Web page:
Written and Media by Jen Brakenhoff. [divide]
Since the season has started, the Greenville Men’s Basketball program has had a few obstacles to overcome under the leadership from head coach, George Barber. As I interviewed Coach Barber earlier this week, I learned about the culture the team has built from this program, a little about Coach Barber’s personal life, and the strategy behind Barber’s fast-paced offense they are running this year.
Coach Barber has been at Greenville College for 17 years and has enjoyed and valued all of the relationships he has made while being here. Every coach has to start somewhere and Coach Barber started his career at Asbury College in Kentucky. He was the head baseball coach and also coach what they called class basketball. He learned that most of the coaching consists of paperwork and only about a third of coaching involves actually being out on the court. Although this may seem tiresome, Barber says, “It’s worth it and I love it!”
Coaching can be a stressful job and during the season, it is extra stressful as you have a lot more going on and not a whole lot of time to spend with your loved ones. Coach Barber adds, “It really is a feast or famine. You can’t always get to things that you need to and during season you are feasting.” As for his family, they are very supportive. They tag along and do their best to travel to his games, eat with him, and adapt to his schedule. Most families wouldn’t be like this but as for the Barber family, they stick together.
This season, Barber has changed up GC’s basketball program and their style of play. They are trying new strategies in which everyone gets a chance to participate. For this style to work, Barber says that you must be unselfish and willing to work as hard as you can when you get into the game. They have also lost a few to injuries, which has created a more difficult journey to making the conference tournament. However, this team has high goals and an advantage over other teams that may not have the close bonds that allows the Panthers to play with such an intense and unselfish attitude.
Another strength is they have a lot of solid, hardworking players. They use their strength in numbers to overcome some of the obstacles they have faced. Losing their starting point guard, Brian Ehresman, to an injury has really been a struggle for this team but they have had underclassman step up and really give it their all. The strength of this team comes from their seniors. Barber says, “These guys are tremendous leaders. You will never beat any of them in a sprint or drill. They are the first ones in and the last ones to leave the gym.”
Many may wonder why Coach Barber has changed their style of play for this year and Barber gave me a quick insight on his reasoning for this change. He plays as many as 15 guys each game. Greenville and many other Division Three athletics in general is a number game with large rosters being the norm. Greenville started out with 34 on the roster and Barber knew it would be difficult to keep them all engaged. His system allows for his players to know that they will get into the game. There are two main shifts of guys rotating in every minute. The third shift of guys intertwine with the two main shifts as the game goes on. The purpose of this is to wear out the opponents. Their goal is to score within in 12 seconds and force the other team to turn the ball over or take a shot within 12 seconds. With this fast pace style, Greenville Men try their best to get 100 shots off with having 50 of those shots being 3 point shots. Greenville aims to get at least 25 more shots off than their opponent, with those extra possessions coming from offensive rebounds and forced turnovers.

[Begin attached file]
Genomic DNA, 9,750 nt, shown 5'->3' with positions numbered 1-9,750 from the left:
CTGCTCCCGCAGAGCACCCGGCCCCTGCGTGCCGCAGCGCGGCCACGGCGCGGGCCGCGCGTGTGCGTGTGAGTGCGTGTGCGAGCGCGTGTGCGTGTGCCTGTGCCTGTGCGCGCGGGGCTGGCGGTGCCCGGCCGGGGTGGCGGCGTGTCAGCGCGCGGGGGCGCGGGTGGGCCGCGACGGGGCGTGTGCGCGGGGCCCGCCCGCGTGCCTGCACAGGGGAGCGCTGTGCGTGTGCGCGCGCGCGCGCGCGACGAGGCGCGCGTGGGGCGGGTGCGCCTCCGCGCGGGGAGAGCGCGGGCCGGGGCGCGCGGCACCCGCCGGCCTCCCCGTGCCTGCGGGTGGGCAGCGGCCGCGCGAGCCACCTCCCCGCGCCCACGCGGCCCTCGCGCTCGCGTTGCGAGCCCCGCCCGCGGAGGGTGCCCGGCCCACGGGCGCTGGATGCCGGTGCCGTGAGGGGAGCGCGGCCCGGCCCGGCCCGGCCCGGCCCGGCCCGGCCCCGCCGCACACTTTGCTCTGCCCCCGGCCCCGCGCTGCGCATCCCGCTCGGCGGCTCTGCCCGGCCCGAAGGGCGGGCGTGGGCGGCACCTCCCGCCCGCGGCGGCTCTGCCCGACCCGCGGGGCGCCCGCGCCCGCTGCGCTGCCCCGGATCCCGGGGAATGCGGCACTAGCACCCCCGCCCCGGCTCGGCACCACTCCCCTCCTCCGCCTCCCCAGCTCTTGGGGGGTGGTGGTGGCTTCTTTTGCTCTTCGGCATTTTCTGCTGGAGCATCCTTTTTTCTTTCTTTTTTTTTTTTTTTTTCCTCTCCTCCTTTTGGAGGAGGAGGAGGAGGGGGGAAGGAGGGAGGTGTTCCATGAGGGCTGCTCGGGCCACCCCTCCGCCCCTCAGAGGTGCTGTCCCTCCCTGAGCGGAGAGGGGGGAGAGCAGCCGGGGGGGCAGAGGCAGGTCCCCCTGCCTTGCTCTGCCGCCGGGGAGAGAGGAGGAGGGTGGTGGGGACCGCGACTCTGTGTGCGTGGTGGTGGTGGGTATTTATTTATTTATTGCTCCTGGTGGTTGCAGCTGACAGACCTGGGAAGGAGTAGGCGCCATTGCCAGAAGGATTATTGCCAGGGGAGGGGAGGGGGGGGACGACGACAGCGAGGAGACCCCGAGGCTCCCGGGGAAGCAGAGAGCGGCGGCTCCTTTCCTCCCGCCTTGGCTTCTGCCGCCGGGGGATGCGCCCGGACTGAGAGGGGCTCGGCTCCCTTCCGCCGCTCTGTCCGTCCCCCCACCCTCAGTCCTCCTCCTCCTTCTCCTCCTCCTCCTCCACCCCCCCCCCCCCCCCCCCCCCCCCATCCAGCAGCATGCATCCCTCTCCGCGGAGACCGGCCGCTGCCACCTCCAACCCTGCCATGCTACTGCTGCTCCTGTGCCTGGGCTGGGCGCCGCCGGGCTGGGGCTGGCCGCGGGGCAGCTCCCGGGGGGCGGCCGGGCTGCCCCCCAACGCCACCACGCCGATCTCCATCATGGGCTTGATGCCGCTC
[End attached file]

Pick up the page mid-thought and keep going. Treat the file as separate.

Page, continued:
The players try to rebound 1/3rd of their missed shots, and force 32 turnovers a game. To accomplish the offensive rebounding goal
they send every player in for the rebound except the shooter who stays out to attempt a second three-pointer. To force 32 turnovers they press the entire time they are on the floor. Barber says, “Pace is so critical in this style that risk taking is highly valued and encouraged. Risk taking sometimes pays off with a steal or a rushed shot by the other team, but also sometimes leads to an easy layup for the opponent. In the end we hope our 15 can wear out their eight, nine or ten, and that the frenetic pace with bring confusion and chaos to the opponent’s style of play.” They don’t worry about making mistakes and being taken out of the game, because they already know they are coming out in a minute or less, but also know they are going right back in after only a minute or two of rest. “This leads to playing with total release”, Barber says. He believes that young people have energy and are resilient and he wants to release that energy, not stifle it.
The culture that has been created in the basketball team is unique compared to other basketball programs. The Panthers are a band of brothers and they play for one another. They are going through a program called, “Big Time Lessons.” They focus on the ‘Me vs. Me’ rather than the “be number one or be no one” message that our culture often sends us. The Greenville Men’s Basketball program follows Romans 12:2 and applies it to their experience on the court and tries their best to be different. They always give it their best shot and motivate through love rather than fear. “It makes for the best result even if it requires more patience,” quotes Barber.
The Greenville Men’s Basketball team focuses on the relationships built rather than just the wins and losses. The stories and memories made while being at Greenville College will last a lifetime. Coach Barber has made a culture that allows for the men to truly bond and become family. The Greenville Men’s Basketball team is not only here to be different but also to make a change to the sport world with how they present themselves as young men.